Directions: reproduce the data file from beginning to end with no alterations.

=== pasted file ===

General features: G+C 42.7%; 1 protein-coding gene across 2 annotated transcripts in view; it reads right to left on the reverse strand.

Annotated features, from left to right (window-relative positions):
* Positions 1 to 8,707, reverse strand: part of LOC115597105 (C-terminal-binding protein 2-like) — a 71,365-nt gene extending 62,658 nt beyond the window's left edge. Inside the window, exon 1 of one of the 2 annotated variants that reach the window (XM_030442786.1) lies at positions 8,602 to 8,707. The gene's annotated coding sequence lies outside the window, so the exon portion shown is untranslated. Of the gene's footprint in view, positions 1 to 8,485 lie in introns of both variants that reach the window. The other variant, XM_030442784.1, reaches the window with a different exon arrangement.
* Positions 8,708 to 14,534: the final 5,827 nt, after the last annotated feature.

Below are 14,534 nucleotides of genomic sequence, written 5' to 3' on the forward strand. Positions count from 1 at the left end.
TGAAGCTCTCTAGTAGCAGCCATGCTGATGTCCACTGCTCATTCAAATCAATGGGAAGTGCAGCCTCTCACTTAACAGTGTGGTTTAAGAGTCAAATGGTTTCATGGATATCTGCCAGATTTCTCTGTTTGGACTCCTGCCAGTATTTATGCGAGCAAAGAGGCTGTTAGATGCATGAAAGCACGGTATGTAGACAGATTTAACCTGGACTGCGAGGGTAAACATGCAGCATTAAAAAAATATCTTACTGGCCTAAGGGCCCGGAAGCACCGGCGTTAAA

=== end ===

General features: G+C 42.7%; 1 protein-coding gene across 2 annotated transcripts in view; it reads right to left on the reverse strand.

Annotated features, from left to right (window-relative positions):
* Positions 1 to 8,707, reverse strand: part of LOC115597105 (C-terminal-binding protein 2-like) — a 71,365-nt gene extending 62,658 nt beyond the window's left edge. Inside the window, exon 1 of one of the 2 annotated variants that reach the window (XM_030442786.1) lies at positions 8,602 to 8,707. The gene's annotated coding sequence lies outside the window, so the exon portion shown is untranslated. Of the gene's footprint in view, positions 1 to 8,485 lie in introns of both variants that reach the window. The other variant, XM_030442784.1, reaches the window with a different exon arrangement.
* Positions 8,708 to 14,534: the final 5,827 nt, after the last annotated feature.

Below are 14,534 nucleotides of genomic sequence, written 5' to 3' on the forward strand. Positions count from 1 at the left end.
TGAAGCTCTCTAGTAGCAGCCATGCTGATGTCCACTGCTCATTCAAATCAATGGGAAGTGCAGCCTCTCACTTAACAGTGTGGTTTAAGAGTCAAATGGTTTCATGGATATCTGCCAGATTTCTCTGTTTGGACTCCTGCCAGTATTTATGCGAGCAAAGAGGCTGTTAGATGCATGAAAGCACGGTATGTAGACAGATTTAACCTGGACTGCGAGGGTAAACATGCAGCATTAAAAAAATATCTTACTGGCCTAAGGGCCCGGAAGCACCGGCGTTAAA